As for your other question, it varies. A kidney operation at the age of 8 can be a player. However, typically it is the age of 13 for medical issues.

    I have given this advice to many. Go to your doc now and ask them to scan their records into a pdf. file. Burn it on a CD Rom. AFROTC scholarship should be his plan B. Doing this they can take it to school, and g forbid they need their medical records at school they will have it with them.
    ~~~~ Our DD, non-rotc went to the ER at 2 a.m. in horrendous pain. As they carried her out of her room, she told friends to grab the ROM. The ER Docs were able to open it, and see her entire life medical history, including everything from allergies to meds to shot records.
     
  5. moonpie

    moonpie New Member

    Joined:
    Sep 13, 2013
    Messages:
    3
    Likes Received:
    0
    I appreciate all the feedback. As a former AROTC scholarship receipient and CPT in the Army Nurse Corps in the late 80's it is truly shocking to me how much more complicated and stressful this process has become.

    I do have one more clarification- does a yes answer to any question on the DD2492 automatically cause a disqualification/remedial, or does the examining physcian, at the time of the exam make the determination of whether the yes answer is significant/relevant?

    Also- the assesment is not part of his medical records and in fact the determination of ADD (not ADHD) was more of an aside in the summary portion of his testing. My son might not even be aware of his diagnosis as we really only discussed the findings of his learning style and suggested methods of study habits with him- so I am still in a quandry about over reporting something. In some ways I am sick to my stomach that having him meet with this learning specialist might cause him to become disqualifed. Thoughts?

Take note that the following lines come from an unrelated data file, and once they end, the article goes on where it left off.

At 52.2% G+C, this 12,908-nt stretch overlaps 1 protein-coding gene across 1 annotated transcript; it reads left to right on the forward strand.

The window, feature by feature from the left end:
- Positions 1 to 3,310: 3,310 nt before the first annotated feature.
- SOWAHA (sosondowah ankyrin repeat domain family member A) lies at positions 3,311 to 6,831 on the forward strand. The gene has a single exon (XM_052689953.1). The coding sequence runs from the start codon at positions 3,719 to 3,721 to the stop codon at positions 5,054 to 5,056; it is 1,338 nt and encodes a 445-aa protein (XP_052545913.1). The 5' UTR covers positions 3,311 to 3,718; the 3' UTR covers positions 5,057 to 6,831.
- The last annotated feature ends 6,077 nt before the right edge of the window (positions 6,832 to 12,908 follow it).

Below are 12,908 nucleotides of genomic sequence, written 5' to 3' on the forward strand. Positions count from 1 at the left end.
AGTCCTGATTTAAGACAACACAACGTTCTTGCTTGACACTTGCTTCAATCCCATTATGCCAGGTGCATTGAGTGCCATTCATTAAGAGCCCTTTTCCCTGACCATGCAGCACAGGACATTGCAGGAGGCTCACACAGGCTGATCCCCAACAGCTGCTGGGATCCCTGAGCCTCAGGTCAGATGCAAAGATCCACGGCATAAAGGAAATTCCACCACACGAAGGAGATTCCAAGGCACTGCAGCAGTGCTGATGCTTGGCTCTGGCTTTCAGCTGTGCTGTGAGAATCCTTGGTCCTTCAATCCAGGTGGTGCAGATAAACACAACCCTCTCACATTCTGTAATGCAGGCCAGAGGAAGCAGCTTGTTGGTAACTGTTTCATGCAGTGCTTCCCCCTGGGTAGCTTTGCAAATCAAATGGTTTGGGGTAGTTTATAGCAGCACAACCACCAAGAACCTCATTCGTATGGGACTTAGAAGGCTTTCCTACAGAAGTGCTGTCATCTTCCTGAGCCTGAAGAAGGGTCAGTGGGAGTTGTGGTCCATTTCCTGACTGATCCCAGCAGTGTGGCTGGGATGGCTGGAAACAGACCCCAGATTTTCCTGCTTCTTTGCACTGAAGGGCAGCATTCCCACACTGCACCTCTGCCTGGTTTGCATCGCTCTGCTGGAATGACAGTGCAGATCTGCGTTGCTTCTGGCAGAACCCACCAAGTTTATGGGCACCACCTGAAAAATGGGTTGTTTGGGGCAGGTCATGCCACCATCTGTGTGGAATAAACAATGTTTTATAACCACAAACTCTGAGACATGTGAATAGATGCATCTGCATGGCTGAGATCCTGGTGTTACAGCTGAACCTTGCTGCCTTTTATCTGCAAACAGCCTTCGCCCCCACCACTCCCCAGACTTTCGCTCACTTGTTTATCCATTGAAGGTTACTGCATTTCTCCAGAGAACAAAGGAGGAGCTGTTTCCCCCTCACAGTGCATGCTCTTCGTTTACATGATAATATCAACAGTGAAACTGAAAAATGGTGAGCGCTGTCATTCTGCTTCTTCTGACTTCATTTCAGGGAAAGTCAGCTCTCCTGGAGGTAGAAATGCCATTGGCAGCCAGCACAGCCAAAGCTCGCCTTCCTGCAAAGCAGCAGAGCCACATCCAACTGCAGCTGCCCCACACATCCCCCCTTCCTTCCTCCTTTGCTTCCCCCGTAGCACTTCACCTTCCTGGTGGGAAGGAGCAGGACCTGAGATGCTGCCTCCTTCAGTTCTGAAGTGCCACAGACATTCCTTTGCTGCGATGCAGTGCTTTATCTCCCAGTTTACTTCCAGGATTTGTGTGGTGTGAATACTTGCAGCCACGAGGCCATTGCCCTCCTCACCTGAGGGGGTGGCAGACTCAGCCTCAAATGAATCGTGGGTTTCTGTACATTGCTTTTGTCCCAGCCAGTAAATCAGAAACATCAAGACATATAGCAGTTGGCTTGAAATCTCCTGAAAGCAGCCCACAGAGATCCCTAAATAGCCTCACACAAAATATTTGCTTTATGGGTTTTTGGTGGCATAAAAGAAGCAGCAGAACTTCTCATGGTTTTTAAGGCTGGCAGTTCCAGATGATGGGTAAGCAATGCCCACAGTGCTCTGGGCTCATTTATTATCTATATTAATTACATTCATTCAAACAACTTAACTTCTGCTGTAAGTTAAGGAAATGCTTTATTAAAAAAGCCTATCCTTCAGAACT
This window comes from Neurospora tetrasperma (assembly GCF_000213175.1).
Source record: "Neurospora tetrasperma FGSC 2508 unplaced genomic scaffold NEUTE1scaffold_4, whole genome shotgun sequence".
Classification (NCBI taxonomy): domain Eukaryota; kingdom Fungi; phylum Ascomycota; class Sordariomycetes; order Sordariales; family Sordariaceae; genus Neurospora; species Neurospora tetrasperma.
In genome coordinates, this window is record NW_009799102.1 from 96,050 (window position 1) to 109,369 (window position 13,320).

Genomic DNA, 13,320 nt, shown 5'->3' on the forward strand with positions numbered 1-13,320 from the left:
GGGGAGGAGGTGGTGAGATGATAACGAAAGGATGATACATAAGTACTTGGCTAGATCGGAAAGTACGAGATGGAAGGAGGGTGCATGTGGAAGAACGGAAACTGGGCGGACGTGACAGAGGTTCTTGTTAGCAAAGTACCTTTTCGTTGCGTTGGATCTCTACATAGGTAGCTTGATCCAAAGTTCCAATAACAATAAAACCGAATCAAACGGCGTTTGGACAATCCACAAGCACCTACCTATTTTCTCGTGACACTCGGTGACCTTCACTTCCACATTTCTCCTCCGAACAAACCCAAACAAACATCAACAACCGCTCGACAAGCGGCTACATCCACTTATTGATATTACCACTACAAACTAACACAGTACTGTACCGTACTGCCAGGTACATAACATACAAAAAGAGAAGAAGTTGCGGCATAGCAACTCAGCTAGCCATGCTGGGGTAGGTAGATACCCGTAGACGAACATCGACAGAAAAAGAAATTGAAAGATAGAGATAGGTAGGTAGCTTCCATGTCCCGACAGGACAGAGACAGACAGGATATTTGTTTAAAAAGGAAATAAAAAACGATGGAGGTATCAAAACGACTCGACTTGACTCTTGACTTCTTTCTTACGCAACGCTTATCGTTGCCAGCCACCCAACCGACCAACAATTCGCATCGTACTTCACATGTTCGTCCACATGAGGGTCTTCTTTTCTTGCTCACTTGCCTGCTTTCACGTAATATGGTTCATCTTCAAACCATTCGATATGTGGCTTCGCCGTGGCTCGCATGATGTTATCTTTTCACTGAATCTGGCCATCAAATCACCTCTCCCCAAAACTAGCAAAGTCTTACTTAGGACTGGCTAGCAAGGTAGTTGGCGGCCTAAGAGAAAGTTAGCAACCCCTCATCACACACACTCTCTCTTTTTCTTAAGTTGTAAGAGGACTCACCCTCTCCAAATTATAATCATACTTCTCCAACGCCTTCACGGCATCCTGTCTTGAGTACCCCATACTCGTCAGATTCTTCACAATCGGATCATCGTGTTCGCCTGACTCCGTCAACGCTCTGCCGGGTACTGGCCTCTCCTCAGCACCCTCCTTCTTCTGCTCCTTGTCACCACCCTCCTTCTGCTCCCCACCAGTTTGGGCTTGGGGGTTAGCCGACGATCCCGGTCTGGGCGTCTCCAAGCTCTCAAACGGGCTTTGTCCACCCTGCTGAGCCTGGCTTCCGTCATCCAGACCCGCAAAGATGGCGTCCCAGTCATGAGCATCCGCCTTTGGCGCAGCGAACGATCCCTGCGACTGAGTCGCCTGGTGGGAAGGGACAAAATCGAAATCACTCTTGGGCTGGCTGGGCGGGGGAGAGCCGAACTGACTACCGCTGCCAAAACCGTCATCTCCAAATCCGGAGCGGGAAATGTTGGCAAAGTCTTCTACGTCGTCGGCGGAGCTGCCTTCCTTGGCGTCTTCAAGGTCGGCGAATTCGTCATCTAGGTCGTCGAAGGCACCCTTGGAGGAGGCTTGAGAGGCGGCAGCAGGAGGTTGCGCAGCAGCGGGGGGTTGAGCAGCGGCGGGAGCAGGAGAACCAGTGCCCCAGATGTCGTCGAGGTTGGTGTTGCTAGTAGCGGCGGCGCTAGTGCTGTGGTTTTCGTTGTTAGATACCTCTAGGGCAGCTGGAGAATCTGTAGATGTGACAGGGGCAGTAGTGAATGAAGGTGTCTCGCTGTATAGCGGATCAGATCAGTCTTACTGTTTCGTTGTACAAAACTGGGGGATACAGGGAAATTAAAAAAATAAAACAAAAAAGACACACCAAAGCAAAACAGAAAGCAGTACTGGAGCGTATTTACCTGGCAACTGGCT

6. soccmomer

    soccmomer Member

    Joined:
    Jan 28, 2013
    Messages:
    574
    Likes Received:
    75
    I would check to see what is written in the file. If nothing is written, and nothing was prescribed, then he was not diagnosed officially.
    Also, just went through DoDMERB with my DS. We had many yes answers, most significant for concussion and sprained ankle and orthotics. This triggered special questions about the orthotics and the head injuries. The only thing he ever had for the head was rest - no meds. I was totally expecting remedials for something, but see that today on the DoDMERB site, he is Qualified! So, answering yes, and then explaining on the supplemental form, may be all you need.
     
  7. MabryPsyD

    MabryPsyD Dr. G.

    Joined:
    Jul 1, 2013
    Messages:
    306
    Likes Received:
    88
    If the assessment lists ADD as a ddx, then he wasn't diagnosed. However DODMERB could ask why you didn't follow up or why the ddx was ignored. If his records show a dx of ADD with no meds, no special accommodations, or loss in academic performance; then there shouldn't be cause for alarm.
     
  8. Pima

    Pima Parent

    Joined:
    Nov 28, 2007
    Messages:
    12,797
    Likes Received:
    931
    moonpie,

    I agree with others, the records will show you the way regarding how to address this question.

    If he has had no meds, and maintained strong grades, I really would not lose any sleep over it.
     
  9. moonpie

    moonpie New Member

    Joined:
    Sep 13, 2013
    Messages:
    3
    Likes Received:
    0
    Thanks, all- I feel better about the whole subject.
     

Share This Page